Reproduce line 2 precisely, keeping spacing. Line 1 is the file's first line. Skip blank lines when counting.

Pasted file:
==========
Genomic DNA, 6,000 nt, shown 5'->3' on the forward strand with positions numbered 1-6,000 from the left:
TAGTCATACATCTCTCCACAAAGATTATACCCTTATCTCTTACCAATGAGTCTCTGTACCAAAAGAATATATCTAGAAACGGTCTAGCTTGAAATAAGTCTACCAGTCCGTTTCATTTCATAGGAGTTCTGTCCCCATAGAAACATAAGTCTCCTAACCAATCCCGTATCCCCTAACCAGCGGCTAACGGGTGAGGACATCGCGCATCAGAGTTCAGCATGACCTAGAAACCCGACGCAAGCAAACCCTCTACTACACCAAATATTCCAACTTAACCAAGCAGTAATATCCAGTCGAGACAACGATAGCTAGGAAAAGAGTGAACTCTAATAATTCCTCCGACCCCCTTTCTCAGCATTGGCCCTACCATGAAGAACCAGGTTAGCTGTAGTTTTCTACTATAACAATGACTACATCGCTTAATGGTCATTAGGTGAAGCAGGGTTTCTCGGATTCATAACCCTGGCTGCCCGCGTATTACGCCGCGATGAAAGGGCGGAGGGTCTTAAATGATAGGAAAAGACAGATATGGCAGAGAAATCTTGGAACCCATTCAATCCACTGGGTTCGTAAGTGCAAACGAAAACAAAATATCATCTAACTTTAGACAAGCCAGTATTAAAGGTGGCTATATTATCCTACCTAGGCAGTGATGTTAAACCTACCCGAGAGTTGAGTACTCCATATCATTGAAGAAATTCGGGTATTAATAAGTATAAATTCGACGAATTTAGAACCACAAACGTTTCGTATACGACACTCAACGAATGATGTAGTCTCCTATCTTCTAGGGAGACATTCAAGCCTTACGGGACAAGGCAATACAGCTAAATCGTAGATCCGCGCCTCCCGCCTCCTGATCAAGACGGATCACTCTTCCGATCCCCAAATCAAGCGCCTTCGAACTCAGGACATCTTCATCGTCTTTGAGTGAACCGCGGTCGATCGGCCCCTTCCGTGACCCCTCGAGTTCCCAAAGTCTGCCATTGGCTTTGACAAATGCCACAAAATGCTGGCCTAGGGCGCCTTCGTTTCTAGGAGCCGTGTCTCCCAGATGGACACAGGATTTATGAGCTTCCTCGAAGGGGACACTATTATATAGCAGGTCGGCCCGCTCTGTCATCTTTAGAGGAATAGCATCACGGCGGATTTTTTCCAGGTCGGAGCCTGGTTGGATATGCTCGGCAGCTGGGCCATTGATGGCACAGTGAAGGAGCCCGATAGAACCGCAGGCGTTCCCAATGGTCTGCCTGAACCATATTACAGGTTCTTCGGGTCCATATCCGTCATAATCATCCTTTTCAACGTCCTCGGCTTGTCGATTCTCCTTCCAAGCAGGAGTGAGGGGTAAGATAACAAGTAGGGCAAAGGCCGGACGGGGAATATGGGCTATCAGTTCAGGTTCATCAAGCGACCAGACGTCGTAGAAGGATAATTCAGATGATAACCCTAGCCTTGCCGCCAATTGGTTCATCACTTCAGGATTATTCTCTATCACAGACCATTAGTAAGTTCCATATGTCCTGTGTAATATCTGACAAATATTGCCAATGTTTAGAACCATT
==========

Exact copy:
TAGTCATACATCTCTCCACAAAGATTATACCCTTATCTCTTACCAATGAGTCTCTGTACCAAAAGAATATATCTAGAAACGGTCTAGCTTGAAATAAGTCTACCAGTCCGTTTCATTTCATAGGAGTTCTGTCCCCATAGAAACATAAGTCTCCTAACCAATCCCGTATCCCCTAACCAGCGGCTAACGGGTGAGGACATCGCGCATCAGAGTTCAGCATGACCTAGAAACCCGACGCAAGCAAACCCTCTACTACACCAAATATTCCAACTTAACCAAGCAGTAATATCCAGTCGAGACAACGATAGCTAGGAAAAGAGTGAACTCTAATAATTCCTCCGACCCCCTTTCTCAGCATTGGCCCTACCATGAAGAACCAGGTTAGCTGTAGTTTTCTACTATAACAATGACTACATCGCTTAATGGTCATTAGGTGAAGCAGGGTTTCTCGGATTCATAACCCTGGCTGCCCGCGTATTACGCCGCGATGAAAGGGCGGAGGGTCTTAAATGATAGGAAAAGACAGATATGGCAGAGAAATCTTGGAACCCATTCAATCCACTGGGTTCGTAAGTGCAAACGAAAACAAAATATCATCTAACTTTAGACAAGCCAGTATTAAAGGTGGCTATATTATCCTACCTAGGCAGTGATGTTAAACCTACCCGAGAGTTGAGTACTCCATATCATTGAAGAAATTCGGGTATTAATAAGTATAAATTCGACGAATTTAGAACCACAAACGTTTCGTATACGACACTCAACGAATGATGTAGTCTCCTATCTTCTAGGGAGACATTCAAGCCTTACGGGACAAGGCAATACAGCTAAATCGTAGATCCGCGCCTCCCGCCTCCTGATCAAGACGGATCACTCTTCCGATCCCCAAATCAAGCGCCTTCGAACTCAGGACATCTTCATCGTCTTTGAGTGAACCGCGGTCGATCGGCCCCTTCCGTGACCCCTCGAGTTCCCAAAGTCTGCCATTGGCTTTGACAAATGCCACAAAATGCTGGCCTAGGGCGCCTTCGTTTCTAGGAGCCGTGTCTCCCAGATGGACACAGGATTTATGAGCTTCCTCGAAGGGGACACTATTATATAGCAGGTCGGCCCGCTCTGTCATCTTTAGAGGAATAGCATCACGGCGGATTTTTTCCAGGTCGGAGCCTGGTTGGATATGCTCGGCAGCTGGGCCATTGATGGCACAGTGAAGGAGCCCGATAGAACCGCAGGCGTTCCCAATGGTCTGCCTGAACCATATTACAGGTTCTTCGGGTCCATATCCGTCATAATCATCCTTTTCAACGTCCTCGGCTTGTCGATTCTCCTTCCAAGCAGGAGTGAGGGGTAAGATAACAAGTAGGGCAAAGGCCGGACGGGGAATATGGGCTATCAGTTCAGGTTCATCAAGCGACCAGACGTCGTAGAAGGATAATTCAGATGATAACCCTAGCCTTGCCGCCAATTGGTTCATCACTTCAGGATTATTCTCTATCACAGACCATTAGTAAGTTCCATATGTCCTGTGTAATATCTGACAAATATTGCCAATGTTTAGAACCATT